“A terrific read, fast-paced and darkly humorous …. Part parody of the American dream of self-determination, part tribute to a bygone world defined by the claims of heritage, this riveting debut novel pits the legacy of the Holocaust against the promise of East Coast ambition to measure the conflicting moralities of mid-century American Jews.” —Eve Keller, co-author, Two Rings: A Story of Love and War
“Jay Greenfield’s engrossing novel vividly depicts a young man’s coming of age in Rockaway, a close-knit beach community in New York, during and after World War II. The Holocaust and its aftermath affect him personally through the experiences of family members. Paul, the protagonist, becomes an ambitious young lawyer, but ultimately comes to terms with his identity as a Jew through his dramatic encounter with his Israeli daughter. We could not put this novel down.” —Lawrence Kaplan and Carol Kaplan, co-authors, Between Ocean and City: The Transformation of Rockaway, New York
Jay Greenfield was raised in Rockaway, New York. For several decades, he was a trial lawyer with a New York-based international law firm, where he argued in the Supreme Court of the United States, represented civil rights activists in Louisiana during 1964’s Freedom Summer, and was senior counsel in several cases establishing that, under New York law, homeless families have a right to shelter. He retired early to devote himself to writing fiction. He lives in Manhattan with his wife, Judy; they have three adult children and three grandchildren. Max’s Diamonds (Chickadee Prince Books, 2016) is his debut novel.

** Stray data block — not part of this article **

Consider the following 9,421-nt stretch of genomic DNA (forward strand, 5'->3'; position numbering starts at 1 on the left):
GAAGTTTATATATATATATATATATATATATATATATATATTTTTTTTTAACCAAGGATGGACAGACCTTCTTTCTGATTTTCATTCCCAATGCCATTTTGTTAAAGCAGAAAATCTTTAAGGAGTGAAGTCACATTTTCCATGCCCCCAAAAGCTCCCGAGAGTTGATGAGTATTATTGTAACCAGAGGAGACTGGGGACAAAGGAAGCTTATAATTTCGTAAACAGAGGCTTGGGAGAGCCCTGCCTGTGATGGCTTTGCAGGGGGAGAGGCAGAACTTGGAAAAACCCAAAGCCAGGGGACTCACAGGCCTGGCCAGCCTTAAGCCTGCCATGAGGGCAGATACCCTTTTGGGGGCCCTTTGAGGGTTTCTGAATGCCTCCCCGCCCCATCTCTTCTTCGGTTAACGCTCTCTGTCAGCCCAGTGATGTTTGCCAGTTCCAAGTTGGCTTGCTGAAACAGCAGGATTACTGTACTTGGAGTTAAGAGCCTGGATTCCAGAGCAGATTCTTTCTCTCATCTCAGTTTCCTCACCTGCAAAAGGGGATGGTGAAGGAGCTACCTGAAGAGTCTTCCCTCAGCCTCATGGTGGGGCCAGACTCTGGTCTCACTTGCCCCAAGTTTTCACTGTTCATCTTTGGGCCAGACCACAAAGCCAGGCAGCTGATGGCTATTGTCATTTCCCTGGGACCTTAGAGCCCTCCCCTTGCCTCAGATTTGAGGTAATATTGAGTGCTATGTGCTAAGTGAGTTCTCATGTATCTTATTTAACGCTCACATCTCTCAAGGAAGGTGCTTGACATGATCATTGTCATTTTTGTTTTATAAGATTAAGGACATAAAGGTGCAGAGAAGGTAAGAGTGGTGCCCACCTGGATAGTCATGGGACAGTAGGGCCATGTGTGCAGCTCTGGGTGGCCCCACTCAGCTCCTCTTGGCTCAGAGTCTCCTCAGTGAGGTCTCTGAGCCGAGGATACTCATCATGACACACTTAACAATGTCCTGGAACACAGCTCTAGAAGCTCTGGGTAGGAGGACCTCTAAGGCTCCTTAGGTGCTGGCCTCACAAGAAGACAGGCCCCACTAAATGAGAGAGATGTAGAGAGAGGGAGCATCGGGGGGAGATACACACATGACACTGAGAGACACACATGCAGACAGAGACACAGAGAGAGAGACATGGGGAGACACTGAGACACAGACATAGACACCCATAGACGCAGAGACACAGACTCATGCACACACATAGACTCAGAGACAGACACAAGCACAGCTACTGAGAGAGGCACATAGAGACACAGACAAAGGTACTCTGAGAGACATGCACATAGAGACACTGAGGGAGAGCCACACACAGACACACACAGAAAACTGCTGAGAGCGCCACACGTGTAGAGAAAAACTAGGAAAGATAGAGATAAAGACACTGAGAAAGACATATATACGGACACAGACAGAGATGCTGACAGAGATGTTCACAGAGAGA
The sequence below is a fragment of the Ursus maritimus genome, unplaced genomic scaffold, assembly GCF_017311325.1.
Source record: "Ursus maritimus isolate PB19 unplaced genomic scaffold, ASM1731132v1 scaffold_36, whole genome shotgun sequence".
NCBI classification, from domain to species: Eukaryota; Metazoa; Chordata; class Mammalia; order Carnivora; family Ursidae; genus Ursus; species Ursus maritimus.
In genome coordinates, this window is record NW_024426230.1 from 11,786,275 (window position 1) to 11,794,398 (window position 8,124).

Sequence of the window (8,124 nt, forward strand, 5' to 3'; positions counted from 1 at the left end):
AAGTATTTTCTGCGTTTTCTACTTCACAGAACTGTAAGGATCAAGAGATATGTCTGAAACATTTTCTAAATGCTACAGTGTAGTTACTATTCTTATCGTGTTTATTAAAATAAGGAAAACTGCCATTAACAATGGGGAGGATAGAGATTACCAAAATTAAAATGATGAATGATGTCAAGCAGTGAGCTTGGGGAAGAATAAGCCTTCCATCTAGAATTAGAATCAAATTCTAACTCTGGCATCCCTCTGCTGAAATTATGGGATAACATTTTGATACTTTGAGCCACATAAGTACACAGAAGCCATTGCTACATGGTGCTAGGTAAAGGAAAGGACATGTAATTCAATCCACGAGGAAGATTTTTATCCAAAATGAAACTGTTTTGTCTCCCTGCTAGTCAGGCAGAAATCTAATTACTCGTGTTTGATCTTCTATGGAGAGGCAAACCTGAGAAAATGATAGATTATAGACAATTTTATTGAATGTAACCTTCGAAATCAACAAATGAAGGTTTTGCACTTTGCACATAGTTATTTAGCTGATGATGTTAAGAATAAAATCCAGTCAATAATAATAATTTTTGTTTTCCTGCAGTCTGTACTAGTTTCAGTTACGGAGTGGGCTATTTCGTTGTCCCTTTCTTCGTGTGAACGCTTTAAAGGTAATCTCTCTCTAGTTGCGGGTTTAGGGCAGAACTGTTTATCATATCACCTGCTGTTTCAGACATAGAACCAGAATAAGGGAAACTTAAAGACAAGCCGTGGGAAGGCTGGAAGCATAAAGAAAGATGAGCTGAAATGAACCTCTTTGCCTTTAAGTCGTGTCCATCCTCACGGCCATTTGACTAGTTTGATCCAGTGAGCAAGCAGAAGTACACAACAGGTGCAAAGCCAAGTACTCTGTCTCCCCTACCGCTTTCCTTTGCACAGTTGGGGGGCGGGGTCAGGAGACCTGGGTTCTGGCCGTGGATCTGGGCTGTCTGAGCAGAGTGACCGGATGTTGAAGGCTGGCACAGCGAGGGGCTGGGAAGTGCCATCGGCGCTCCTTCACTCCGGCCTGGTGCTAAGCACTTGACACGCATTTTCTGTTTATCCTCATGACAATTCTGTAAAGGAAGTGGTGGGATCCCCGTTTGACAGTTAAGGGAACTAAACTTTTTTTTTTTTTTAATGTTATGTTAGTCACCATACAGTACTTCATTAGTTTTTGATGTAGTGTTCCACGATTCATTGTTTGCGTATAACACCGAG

For more information connect with him on Facebook.
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A Gift of Love
Lessons Learned From My Work and Friendship with Mother Teresa
by Tony Cointreau
Published by Prospecta Press
Hardcover: 200 pages
September 6, 2016; $20.00 US/$25.00 CAN; 9781632260499
Stories from a life of caregiving for others that will help those who have the responsibility and the privilege of caring for a loved one at the end of his or her life.
After experiencing a comfortable childhood as an heir to the Cointreau liquor fortune, and having had a successful career in show business, Tony Cointreau felt that he needed something more meaningful in his life. This led him to spend twelve years as a dedicated volunteer in Mother Teresa’s hospices in New York and Calcutta, helping more than one hundred people while they went through the process of dying.
Every family eventually has to deal with caregiving and the end of life, and Tony’s friends kept pleading with him to write his experiences so that when they had to face it, perhaps for the first time, they would have a better idea of the simple things they could do to help their own loved ones during those last months, weeks, days, or hours.